What surprised and subsequently did not surprise me is how quickly the variety of discussions has come.  Speaking for myself, the first time I took notice of this came from the increasing amount of people posting workouts on social media.  To this, I commend you all – it is great to know you are working out and sometimes even better [for me] to know that you are only capable of a 14 minute mile.  (Not every bit of personal data is necessary, but then again, someone’s 14 min mile makes my shitty time sound so much better!)  The second surprise has come from print media – I have literally read 20 articles alone over the last couple of months from the NYTimes that feature detailed diet and obesity discussion/opinion/science – many of which are useful, informative and refute a lot of the piss-poor reasoning utilized in the late 90’s and early 2000’s.  Trends such as fad diets, hollistic cleanses and the always popular “I know this one girl who did this one time and she lost like 2000 lbs” diet are beginning to be shed away by sound science and keen logic derived from the human psyche/habit.  Since this is not a diet and health blog (could you tell from the giant pink pig logo?), I will only offer you this from all my reading and recent experience – something everyone seems to already know but doesn’t really want to face – the secret to being healthy is you have to work really fucking hard.  Every. Single. Fucking. Day.  Now that we’ve settled on that, lets move on.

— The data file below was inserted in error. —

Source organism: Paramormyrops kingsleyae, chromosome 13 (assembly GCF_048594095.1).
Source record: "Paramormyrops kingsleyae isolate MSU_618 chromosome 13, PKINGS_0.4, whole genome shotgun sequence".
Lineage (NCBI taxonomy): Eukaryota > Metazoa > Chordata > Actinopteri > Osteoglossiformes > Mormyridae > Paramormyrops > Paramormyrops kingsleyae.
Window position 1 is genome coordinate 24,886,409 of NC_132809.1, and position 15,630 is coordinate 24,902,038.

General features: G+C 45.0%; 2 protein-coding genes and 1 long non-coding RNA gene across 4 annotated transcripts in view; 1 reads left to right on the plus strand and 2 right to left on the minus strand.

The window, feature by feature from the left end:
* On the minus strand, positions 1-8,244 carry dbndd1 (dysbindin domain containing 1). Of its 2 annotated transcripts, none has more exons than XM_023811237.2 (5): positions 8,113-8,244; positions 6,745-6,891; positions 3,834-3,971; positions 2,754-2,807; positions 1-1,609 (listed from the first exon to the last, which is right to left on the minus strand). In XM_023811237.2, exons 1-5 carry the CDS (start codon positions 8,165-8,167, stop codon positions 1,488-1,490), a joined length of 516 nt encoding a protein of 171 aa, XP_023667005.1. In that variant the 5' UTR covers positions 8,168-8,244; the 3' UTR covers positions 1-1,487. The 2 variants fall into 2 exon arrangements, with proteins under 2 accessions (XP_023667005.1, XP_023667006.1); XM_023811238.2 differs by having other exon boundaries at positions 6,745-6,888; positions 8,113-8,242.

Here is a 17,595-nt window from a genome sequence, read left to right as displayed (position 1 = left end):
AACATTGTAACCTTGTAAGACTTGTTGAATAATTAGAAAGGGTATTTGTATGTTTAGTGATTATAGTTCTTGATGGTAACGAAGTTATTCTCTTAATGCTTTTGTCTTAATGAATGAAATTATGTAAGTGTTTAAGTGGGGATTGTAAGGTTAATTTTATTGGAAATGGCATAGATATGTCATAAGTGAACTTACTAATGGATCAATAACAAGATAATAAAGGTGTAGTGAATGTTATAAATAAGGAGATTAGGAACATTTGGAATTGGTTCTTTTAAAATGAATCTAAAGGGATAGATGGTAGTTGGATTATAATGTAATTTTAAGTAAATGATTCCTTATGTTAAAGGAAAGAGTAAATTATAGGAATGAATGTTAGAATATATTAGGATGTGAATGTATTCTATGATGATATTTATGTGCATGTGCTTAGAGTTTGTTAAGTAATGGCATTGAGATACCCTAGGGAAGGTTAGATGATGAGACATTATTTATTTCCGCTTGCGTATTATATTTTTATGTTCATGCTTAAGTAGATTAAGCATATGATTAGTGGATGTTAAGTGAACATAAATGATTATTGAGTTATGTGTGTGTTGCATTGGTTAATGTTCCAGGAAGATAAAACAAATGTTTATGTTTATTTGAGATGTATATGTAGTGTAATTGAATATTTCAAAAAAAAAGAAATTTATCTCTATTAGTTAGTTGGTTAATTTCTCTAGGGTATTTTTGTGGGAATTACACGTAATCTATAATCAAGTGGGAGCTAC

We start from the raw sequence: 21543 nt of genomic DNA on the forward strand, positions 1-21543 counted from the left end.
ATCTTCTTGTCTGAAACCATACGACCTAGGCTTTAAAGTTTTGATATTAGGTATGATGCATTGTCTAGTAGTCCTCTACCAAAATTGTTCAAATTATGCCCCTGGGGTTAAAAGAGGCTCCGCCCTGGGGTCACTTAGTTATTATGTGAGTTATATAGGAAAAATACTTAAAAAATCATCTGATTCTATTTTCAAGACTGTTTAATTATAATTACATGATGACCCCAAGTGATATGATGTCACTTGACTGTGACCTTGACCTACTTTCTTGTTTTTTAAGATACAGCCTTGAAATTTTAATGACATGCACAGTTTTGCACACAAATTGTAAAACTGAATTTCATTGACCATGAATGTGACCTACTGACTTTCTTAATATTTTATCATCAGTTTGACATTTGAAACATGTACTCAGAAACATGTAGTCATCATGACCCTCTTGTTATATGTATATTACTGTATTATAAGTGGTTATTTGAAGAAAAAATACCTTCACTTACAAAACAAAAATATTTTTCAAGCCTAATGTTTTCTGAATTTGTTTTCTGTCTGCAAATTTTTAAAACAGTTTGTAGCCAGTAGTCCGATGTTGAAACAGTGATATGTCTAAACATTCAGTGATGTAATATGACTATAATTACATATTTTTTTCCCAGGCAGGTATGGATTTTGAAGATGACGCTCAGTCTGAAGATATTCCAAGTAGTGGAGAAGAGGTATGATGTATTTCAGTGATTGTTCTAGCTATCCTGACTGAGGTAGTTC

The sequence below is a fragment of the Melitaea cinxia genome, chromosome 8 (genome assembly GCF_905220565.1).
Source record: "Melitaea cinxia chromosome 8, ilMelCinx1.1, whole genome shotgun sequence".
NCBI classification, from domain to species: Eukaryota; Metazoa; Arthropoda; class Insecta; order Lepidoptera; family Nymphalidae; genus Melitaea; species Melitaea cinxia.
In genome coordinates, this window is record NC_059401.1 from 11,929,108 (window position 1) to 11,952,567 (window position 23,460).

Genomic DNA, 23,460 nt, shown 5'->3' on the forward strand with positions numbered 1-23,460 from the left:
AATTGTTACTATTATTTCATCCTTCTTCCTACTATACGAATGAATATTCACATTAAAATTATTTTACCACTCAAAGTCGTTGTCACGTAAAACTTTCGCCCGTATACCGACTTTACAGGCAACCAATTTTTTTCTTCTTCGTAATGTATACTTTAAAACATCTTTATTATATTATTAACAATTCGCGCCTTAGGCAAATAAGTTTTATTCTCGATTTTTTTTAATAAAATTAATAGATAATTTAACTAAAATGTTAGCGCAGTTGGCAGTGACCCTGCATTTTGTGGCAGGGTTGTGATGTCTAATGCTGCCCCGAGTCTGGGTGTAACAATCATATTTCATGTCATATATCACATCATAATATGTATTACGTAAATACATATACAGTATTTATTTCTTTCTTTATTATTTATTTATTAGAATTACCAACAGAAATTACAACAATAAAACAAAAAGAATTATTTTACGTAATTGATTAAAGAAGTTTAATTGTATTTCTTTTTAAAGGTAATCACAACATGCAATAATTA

The “did not surprise me” portion of the obesity trend is the focal point for why I think this is the trend of the year.  After the last 4 years of hearing every Sally, Dick and Jane talk about bacon, pizza, hamburgers, burritos, Doritos tacos and other piss poor Sandra Lee concoctions made from processed garbage; what did you really expect?  It’s basic course correction for the market.  It just happens to have happened in a year where more people seem to be actually be paying attention.  I could not help but think that this was only a matter of time.